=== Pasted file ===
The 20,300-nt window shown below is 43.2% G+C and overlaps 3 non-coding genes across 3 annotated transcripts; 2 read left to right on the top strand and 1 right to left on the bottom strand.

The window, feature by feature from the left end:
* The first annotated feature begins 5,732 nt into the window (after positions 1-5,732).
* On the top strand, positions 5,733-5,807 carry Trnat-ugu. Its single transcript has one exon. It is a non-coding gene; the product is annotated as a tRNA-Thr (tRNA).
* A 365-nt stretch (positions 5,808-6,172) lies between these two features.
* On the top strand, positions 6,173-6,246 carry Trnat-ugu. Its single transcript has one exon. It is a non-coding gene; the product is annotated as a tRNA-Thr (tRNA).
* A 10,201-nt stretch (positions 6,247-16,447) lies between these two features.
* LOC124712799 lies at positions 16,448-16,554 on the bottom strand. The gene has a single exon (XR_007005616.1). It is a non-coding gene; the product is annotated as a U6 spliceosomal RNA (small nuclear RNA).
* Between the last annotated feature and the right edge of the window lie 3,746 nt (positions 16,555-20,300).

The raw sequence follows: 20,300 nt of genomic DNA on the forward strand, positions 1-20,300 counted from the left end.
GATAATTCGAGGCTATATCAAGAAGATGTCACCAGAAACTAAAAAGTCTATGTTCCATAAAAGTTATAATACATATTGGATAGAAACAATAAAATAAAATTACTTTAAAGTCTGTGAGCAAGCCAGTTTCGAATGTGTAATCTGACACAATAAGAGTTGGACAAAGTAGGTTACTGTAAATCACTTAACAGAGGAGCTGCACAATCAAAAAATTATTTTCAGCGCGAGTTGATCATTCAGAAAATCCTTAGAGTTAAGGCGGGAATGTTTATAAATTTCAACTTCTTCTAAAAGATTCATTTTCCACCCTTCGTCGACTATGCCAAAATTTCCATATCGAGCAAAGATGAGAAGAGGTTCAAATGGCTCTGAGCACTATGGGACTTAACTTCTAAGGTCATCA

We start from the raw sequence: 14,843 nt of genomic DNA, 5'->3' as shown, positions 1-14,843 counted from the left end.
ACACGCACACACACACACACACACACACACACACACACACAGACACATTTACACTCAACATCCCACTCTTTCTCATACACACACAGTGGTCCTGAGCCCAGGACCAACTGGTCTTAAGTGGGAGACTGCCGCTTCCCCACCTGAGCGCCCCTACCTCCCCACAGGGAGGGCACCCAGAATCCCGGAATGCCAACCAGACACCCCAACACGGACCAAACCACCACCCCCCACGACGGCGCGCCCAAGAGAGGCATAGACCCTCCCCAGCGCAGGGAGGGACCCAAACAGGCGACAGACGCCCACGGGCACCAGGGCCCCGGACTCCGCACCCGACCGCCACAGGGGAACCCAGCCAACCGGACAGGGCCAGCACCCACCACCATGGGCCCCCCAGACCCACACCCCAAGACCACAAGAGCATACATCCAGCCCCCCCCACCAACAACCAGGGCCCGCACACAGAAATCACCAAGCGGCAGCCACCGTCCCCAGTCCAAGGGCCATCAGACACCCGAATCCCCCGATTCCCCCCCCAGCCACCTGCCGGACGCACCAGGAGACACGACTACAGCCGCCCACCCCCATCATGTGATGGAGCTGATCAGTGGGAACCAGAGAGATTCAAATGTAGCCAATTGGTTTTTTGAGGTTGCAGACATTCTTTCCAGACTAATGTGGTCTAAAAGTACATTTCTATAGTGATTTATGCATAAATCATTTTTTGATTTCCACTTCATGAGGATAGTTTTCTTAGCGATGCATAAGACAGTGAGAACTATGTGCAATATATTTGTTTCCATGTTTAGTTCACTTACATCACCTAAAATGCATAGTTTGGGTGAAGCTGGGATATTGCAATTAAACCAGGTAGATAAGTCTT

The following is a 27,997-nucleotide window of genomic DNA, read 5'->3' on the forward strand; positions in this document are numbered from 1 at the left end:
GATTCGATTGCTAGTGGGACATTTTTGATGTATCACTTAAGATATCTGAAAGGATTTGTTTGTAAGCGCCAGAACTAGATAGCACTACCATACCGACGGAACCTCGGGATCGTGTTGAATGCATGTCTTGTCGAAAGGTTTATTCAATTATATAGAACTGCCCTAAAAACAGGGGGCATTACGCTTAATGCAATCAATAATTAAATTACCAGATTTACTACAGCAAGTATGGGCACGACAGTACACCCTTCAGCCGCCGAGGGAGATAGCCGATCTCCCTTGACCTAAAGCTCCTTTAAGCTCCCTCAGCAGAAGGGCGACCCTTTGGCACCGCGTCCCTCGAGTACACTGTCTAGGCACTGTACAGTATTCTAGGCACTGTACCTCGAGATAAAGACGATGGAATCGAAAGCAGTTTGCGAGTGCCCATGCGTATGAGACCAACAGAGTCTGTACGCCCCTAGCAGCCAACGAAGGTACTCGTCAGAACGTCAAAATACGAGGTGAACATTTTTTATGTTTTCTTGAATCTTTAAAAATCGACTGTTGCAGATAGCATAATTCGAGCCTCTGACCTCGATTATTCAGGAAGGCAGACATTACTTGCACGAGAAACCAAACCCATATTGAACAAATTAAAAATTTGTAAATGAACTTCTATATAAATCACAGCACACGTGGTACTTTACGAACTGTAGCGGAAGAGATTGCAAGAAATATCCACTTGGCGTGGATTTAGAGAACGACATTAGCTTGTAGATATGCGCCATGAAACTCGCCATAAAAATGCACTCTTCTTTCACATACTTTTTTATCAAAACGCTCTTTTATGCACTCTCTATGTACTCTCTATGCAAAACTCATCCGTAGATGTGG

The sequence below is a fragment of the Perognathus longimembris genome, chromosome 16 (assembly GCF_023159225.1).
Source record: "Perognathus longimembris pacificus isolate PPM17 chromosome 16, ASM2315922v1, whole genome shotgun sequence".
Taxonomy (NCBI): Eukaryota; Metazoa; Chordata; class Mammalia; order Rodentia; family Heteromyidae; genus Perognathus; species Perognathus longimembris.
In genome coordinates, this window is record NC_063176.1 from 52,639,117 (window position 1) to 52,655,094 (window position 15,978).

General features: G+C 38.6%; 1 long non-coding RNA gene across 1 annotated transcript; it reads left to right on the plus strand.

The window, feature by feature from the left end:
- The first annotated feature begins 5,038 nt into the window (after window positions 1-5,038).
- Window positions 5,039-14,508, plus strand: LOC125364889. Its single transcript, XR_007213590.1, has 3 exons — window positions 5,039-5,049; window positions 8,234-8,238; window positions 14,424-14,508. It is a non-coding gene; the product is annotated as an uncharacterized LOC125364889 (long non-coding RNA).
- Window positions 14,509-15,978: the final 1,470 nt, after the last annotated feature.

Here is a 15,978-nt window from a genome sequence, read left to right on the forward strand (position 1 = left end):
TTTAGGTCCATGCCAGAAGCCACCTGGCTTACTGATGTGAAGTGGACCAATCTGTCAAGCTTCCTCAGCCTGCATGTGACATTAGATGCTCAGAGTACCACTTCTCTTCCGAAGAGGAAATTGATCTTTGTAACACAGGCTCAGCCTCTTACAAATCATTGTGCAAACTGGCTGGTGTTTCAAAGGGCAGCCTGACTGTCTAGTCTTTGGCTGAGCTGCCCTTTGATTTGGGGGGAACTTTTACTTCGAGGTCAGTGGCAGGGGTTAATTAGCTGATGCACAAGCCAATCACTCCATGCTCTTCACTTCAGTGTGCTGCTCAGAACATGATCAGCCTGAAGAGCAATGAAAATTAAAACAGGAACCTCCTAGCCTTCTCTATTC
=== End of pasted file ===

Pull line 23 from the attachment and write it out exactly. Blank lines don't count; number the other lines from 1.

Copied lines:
- Window positions 5,039-14,508, plus strand: LOC125364889. Its single transcript, XR_007213590.1, has 3 exons — window positions 5,039-5,049; window positions 8,234-8,238; window positions 14,424-14,508. It is a non-coding gene; the product is annotated as an uncharacterized LOC125364889 (long non-coding RNA).